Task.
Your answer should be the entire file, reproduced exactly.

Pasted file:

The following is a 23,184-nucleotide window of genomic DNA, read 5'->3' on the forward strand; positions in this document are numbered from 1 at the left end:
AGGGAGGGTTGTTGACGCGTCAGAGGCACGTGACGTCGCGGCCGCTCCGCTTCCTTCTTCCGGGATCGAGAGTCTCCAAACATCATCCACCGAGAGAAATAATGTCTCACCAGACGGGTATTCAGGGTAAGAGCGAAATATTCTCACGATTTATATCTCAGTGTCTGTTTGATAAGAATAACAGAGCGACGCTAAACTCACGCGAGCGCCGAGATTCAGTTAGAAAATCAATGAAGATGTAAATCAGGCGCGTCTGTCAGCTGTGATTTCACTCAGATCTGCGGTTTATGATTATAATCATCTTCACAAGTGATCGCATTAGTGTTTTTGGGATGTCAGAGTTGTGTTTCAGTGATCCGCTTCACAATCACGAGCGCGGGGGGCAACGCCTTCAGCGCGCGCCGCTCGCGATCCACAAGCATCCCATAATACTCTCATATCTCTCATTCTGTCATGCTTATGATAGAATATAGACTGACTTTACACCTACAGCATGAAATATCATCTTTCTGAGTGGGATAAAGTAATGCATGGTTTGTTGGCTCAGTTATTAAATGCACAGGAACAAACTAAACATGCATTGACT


The following is a 23,184-nucleotide window of genomic DNA, read 5'->3' on the forward strand; positions in this document are numbered from 1 at the left end:
AGGGAGGGTTGTTGACGCGTCAGAGGCACGTGACGTCGCGGCCGCTCCGCTTCCTTCTTCCGGGATCGAGAGTCTCCAAACATCATCCACCGAGAGAAATAATGTCTCACCAGACGGGTATTCAGGGTAAGAGCGAAATATTCTCACGATTTATATCTCAGTGTCTGTTTGATAAGAATAACAGAGCGACGCTAAACTCACGCGAGCGCCGAGATTCAGTTAGAAAATCAATGAAGATGTAAATCAGGCGCGTCTGTCAGCTGTGATTTCACTCAGATCTGCGGTTTATGATTATAATCATCTTCACAAGTGATCGCATTAGTGTTTTTGGGATGTCAGAGTTGTGTTTCAGTGATCCGCTTCACAATCACGAGCGCGGGGGGCAACGCCTTCAGCGCGCGCCGCTCGCGATCCACAAGCATCCCATAATACTCTCATATCTCTCATTCTGTCATGCTTATGATAGAATATAGACTGACTTTACACCTACAGCATGAAATATCATCTTTCTGAGTGGGATAAAGTAATGCATGGTTTGTTGGCTCAGTTATTAAATGCACAGGAACAAACTAAACATGCATTGACT